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Indonesians rally behind #AllEyesOnPapua to save customary forests from palm oil

The #AllEyesOnPapua campaign on Indonesian social media supports the Awyu and Moi tribes’ fight against palm oil plantations threatening their customary forests, urging the Supreme Court to protect their ancestral lands and address environmental and cultural impacts.



Social Media Campaign "All Eyes on Papua" Gains Momentum to Protect Customary Forests

INDONESIA: In a surge of social media activism, the hashtag #AllEyesOnPapua is now trending across Indonesian platforms, echoing the previous success of #AllEyesOnRafah.

This campaign has garnered widespread attention as it seeks to support the Papuan people in their fight against the expansion of oil palm plantations on their ancestral lands.

The #AllEyesOnPapua movement has seen significant engagement, with millions of users raising awareness about the issue.

On Instagram alone, the campaign’s template has been reposted more than three million times.

This digital activism aims to draw attention to the plight of the Awyu Tribe in Boven Digoel, South Papua, and the Moi Tribe in Sorong, Southwest Papua, who are currently embroiled in legal battles to protect their customary forests.

The legal struggle has reached the Supreme Court after lower courts rejected the claims of the Awyu Tribe, led by environmental advocate Hendrikus Woro.

The tribe is challenging the environmental permit granted to PT Indo Asiana Lestari (IAL) by the Papua Provincial Government.

The permit covers 36,094 hectares, primarily customary forests belonging to the Woro clan of the Awyu tribe.

Simultaneously, the Moi Sigin sub-tribe is contesting the plans of PT Sorong Agro Sawitindo (SAS) to convert 18,160 hectares of their customary forest into palm oil plantations.

Following the revocation of PT SAS’s business license by the central government in 2022, the company filed a counterclaim.

The Moi Sigin community responded by intervening in the legal proceedings at the Jakarta State Administrative Court and is now appealing to the Supreme Court.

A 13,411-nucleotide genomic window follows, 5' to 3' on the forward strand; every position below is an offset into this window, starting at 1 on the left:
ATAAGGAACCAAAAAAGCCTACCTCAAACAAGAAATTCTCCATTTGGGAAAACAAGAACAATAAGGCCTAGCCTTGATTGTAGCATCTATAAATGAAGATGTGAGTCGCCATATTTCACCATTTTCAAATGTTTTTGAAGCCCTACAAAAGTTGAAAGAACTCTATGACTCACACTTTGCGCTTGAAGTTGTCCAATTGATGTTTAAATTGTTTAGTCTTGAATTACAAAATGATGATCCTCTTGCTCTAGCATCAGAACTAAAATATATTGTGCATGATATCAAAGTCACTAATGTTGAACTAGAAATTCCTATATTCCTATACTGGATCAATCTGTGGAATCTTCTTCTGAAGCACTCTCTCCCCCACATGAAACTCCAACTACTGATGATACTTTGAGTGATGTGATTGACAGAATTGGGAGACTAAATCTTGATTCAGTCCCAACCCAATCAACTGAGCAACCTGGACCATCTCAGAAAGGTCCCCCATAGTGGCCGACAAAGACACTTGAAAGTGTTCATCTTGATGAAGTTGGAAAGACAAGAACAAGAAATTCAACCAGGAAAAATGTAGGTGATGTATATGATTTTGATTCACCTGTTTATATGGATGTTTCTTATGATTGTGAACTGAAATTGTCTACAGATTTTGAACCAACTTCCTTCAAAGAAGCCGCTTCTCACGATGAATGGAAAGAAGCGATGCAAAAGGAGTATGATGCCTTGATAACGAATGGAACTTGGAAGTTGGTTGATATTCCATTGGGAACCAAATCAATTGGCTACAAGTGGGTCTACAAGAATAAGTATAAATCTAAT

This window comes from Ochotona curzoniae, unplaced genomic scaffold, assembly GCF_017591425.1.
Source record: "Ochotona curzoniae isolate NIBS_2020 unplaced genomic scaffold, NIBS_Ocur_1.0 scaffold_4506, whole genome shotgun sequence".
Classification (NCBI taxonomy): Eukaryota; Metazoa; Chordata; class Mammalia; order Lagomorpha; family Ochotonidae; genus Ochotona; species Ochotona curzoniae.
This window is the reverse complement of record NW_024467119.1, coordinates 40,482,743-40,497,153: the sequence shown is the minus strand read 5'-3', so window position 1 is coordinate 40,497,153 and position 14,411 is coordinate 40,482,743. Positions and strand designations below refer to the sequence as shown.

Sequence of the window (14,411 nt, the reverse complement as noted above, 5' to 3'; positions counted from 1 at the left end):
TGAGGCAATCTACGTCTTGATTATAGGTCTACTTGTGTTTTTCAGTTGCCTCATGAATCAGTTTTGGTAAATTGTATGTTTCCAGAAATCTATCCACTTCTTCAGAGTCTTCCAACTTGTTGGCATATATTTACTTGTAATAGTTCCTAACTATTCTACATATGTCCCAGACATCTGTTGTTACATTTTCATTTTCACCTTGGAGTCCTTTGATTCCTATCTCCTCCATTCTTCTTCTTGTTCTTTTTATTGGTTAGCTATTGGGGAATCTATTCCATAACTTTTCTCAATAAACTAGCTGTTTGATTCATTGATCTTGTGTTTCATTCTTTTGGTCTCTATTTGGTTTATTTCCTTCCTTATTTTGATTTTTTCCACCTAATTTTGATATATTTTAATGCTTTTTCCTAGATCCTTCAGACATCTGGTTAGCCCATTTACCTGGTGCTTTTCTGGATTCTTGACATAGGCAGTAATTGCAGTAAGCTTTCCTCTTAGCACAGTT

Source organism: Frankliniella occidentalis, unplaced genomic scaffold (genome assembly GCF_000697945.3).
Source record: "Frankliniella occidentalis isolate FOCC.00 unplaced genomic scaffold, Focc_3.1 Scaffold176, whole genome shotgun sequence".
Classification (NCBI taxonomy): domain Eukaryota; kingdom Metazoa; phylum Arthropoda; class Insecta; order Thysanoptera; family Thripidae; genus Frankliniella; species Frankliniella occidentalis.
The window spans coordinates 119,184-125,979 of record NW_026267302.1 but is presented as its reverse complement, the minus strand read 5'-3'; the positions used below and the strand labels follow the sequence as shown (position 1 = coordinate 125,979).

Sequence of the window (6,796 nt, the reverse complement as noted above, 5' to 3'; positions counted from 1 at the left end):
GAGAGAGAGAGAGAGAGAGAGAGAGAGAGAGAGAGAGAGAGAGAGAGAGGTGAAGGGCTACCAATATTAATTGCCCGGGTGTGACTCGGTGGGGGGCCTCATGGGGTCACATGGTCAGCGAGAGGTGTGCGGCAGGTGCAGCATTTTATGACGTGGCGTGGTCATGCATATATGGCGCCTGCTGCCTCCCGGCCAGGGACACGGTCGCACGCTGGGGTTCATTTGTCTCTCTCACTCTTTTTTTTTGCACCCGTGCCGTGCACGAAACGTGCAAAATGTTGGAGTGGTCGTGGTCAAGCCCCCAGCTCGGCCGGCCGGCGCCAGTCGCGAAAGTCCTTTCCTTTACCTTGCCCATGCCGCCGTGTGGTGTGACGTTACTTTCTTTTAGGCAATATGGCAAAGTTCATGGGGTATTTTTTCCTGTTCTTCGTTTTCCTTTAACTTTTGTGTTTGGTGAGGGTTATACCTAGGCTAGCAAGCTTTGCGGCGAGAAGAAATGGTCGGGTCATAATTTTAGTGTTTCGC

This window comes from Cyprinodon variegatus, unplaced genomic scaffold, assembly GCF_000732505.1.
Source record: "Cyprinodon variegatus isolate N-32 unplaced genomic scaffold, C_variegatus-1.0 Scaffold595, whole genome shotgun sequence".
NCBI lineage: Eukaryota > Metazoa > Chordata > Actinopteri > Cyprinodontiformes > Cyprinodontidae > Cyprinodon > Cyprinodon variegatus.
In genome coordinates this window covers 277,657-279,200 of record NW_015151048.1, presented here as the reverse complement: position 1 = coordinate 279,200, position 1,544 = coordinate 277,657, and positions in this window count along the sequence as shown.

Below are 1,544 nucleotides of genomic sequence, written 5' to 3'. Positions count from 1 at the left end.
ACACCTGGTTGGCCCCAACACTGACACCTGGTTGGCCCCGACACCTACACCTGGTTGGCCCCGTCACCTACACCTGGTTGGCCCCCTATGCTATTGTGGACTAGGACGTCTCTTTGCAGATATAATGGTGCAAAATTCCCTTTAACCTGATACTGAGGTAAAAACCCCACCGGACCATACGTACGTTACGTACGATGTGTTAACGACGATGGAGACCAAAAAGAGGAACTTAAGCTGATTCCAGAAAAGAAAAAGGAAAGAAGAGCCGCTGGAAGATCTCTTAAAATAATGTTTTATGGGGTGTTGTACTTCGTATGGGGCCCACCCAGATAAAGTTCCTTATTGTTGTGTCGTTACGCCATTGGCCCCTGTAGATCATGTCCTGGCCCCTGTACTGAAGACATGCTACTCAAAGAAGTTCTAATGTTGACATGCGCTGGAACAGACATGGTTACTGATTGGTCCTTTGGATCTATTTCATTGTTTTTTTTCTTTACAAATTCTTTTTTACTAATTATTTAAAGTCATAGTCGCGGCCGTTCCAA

On 27 May 2024, representatives from both tribes gathered in front of the Supreme Court Building in Central Jakarta, performing prayers and rituals in their traditional attire.

“We came from afar, at no small cost, to ask the Supreme Court to restore our rights,” stated Hendrikus Woro.

Fiktor Klafiu, representing the Moi Sigin community, emphasized, “Customary forests are our source of life. If the forests disappear, we lose everything.”

Rikarda Maa, an Awyu traditional woman, highlighted the long-standing impact of palm oil plans, stating, “We have been tormented for quite a long time by the existence of palm oil plans in our traditional territory. We want to raise our children through natural products. Palm oil will destroy our forests; we reject it.”


Hutan adatnya mau dibabat, Suku Awyu dan Suku Moi akan sulit cari makan, emisi karbon yang dilepas juga akan banyak banget 😭 #selamatkanhutanpapua #selamatkanhutanadatpapua #standwithawyu #standwithmoi #wespeakup #wespeakuporg #maribersuara #fyp #fypシ゚viral #fyppppppppppppppppppppppp

♬ suara asli – –

Environmental and human rights organizations rally behind #AllEyesOnPapua campaign

Greenpeace Indonesia Forest Campaigner, Asep Komaruddin, stressed the necessity of returning the forests to their indigenous owners, pointing out the severe consequences of palm oil companies’ activities on the environment and indigenous livelihoods.

Forest and Garden Campaign Manager of the Indonesian Forum for the Environment, Uli Arta Siagian, criticized the lack of Free and Prior Informed Consent (FPIC) in the permitting process, highlighting the government’s failure to respect indigenous rights.

“We hope that this campaign can change court decisions or government policies at both the national and regional levels,” she said.

Iwan Misthohizzaman, Executive Director of the International NGO Forum on Indonesian Development (INFID), labeled the forest seizures as “ecocide,” a severe violation against nature and human rights.

He urged the Supreme Court to revoke the permits and restore the forests to their rightful indigenous stewards.

Efforts to protect the Papuan people’s customary forests are also being supported through a petition titled “Forest as big as half of Jakarta will disappear. Supreme Court, Revoke PT IAL’s Palm Oil Permit,” which has garnered 214,160 signatures to date.

The ongoing digital campaign, #AllEyesOnPapua, continues to amplify the voices of the Awyu and Moi tribes, calling for the Supreme Court to deliver a verdict that safeguards their ancestral forests and livelihoods from the encroachment of palm oil companies.

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Human GREED and STUPIDITY on display AGAIN. They don’t even KNOW what they are destroying just so they can make more “profits” from palm oil.

From the river to the sea. West Papua will be free.